Breeding Boxers is a rewarding adventure but it has to be taken seriously. Boxers are extremely active dogs with a bright mind. They are known to be very loyal and loving, making them the perfect family dog.
Consistently part of the American Kennel Club’s top breeds, Boxers are in every person’s mind. We just know how they look and how great they are. This affection does not mean we should go ahead and breed boxers. Dog breeding should always have a goal and an ambition — bettering the breed, one litter at a time!
If you are wondering how to breed boxers, you’re on the right page in the right website. First and foremost, we will give some context about the breed and then understand the health concerns to avoid from today onwards.
This article is a meaty preview of what you will find in our bestseller, The Dog Breeder’s Handbook.
Background and Context
The Boxer is and has always been an agile medium-sized breed with a square-built head and body. A big emphasis is put on the Boxer’s harmonious proportion of muzzle to skull, short back, strong limbs, and short, tight-fitting coat.
The breed of Boxer dogs originated in Germany towards the end of the 19th century by German breeders Roberth, Konig, and Hopner. The Boxer was originally a cross between the English Bulldog and the Bullenbeisser, a Mastiff-type dog working as a bear, deer and wild boar hunter for centuries. Today, the Bullenbeisser is an extinct breed, mainly because it has been crossbred too often for too long and diluted itself over generations.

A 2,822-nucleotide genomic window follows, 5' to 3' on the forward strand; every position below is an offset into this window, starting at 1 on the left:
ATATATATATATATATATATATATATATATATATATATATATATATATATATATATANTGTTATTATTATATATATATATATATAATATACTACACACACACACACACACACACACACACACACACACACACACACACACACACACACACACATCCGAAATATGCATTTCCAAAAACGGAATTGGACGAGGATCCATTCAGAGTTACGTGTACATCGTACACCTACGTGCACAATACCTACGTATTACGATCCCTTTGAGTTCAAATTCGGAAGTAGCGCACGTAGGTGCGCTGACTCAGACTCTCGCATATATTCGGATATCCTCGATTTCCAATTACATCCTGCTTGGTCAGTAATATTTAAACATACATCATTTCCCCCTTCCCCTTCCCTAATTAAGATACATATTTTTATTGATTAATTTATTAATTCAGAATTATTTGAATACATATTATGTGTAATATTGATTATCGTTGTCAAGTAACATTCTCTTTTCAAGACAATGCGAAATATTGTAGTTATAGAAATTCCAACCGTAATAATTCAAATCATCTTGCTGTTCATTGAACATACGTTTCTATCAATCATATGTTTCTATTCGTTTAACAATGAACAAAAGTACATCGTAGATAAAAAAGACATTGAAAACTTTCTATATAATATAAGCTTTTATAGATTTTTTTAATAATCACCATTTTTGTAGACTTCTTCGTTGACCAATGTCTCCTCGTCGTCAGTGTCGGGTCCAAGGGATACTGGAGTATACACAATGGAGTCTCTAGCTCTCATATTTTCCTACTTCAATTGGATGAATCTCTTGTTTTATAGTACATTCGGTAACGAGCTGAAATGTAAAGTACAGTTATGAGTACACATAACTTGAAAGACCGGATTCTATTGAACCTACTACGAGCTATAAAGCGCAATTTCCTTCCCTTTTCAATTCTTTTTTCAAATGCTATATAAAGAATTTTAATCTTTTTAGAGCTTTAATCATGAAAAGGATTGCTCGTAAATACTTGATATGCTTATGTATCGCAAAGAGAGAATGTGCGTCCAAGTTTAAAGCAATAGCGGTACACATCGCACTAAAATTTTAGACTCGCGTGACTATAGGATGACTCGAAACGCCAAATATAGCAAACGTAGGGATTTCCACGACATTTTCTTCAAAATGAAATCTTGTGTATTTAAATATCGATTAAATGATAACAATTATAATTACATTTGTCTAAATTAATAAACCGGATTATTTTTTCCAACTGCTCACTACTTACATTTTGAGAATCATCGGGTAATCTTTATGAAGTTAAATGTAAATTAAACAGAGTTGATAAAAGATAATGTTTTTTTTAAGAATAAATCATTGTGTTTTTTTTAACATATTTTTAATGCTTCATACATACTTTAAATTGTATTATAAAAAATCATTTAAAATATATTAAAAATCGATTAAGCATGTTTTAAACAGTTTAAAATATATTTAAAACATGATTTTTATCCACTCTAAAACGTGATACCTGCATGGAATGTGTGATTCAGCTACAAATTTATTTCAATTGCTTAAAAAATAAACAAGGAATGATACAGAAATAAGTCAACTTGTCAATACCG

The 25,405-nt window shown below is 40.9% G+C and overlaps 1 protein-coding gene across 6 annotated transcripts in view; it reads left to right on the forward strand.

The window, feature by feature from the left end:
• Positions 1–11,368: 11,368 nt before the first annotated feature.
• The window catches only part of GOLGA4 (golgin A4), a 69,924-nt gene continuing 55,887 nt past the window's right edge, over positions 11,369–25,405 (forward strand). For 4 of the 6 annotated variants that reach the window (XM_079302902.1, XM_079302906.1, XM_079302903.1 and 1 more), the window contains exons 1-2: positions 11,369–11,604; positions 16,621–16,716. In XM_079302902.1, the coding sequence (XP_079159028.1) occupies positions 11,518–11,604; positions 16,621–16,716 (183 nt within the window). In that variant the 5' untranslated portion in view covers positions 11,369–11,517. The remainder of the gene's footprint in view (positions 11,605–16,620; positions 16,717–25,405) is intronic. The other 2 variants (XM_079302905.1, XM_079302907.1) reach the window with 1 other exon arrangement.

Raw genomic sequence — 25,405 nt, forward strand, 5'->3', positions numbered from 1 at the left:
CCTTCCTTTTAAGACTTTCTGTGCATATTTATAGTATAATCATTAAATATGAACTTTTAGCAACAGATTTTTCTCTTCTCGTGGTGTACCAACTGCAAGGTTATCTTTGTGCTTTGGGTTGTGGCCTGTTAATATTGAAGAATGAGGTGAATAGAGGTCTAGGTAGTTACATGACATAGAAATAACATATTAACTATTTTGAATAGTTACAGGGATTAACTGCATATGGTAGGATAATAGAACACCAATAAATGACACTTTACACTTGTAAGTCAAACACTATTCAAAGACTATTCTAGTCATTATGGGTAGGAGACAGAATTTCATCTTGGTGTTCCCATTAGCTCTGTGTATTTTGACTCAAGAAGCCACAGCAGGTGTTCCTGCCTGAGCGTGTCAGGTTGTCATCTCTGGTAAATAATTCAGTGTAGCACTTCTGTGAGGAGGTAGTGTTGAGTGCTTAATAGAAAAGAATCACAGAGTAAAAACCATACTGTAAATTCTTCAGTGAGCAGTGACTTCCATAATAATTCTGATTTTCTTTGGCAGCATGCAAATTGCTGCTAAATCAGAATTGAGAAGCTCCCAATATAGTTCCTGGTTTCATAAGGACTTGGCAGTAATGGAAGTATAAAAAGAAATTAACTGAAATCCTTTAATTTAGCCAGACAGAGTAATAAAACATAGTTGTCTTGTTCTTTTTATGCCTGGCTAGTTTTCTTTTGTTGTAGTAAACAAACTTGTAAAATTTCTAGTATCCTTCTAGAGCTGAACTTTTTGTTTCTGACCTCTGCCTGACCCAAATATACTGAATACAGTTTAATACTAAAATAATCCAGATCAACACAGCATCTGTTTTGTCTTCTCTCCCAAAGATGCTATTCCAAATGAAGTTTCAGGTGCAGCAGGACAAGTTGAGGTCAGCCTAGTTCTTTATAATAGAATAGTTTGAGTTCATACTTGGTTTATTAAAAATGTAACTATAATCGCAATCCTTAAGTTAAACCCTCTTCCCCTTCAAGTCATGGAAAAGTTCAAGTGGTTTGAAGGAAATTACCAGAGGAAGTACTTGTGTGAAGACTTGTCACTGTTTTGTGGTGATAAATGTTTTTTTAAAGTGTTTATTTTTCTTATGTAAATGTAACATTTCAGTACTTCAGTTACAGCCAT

An enormous amount of German blood was used throughout the first boxer breedings because breeders wanted to get rid of the excessive white color in the breed.
The Boxer was first used for bull-baiting but quickly became a great all-rounder working dog thanks to its agility and speed. Boxers soon became butchers’ best friends, gathering cattle in slaughterhouses but also protecting them from external threats.
The Boxer was officially recognized by the AKC in 1904. The consistent importation of Boxers in the United States of America only started after World War I, and the Boxer’s rise in popularity started from World War II. It even became one of the very first dog breeds to be employed as Police dogs.
Tail Docking and Ear Cropping
Originally, any dog within Boxer breed had to have a docked tail and cropped ears. Boxer lovers and ambassadors always stood by their position that they were cosmetic alterations that were adding depth to the Boxer’s appearance and character.
Over the last decade or so, animal rights activists like PETA and veterinary associations asked for a plain and simple ban both practices. To them, cropping a dog’s ears and docking a dog’s tail are extremely painful and cruel while bringing no improvement to the dog’s life. Therefore, it should be banned and considered animal cruelty.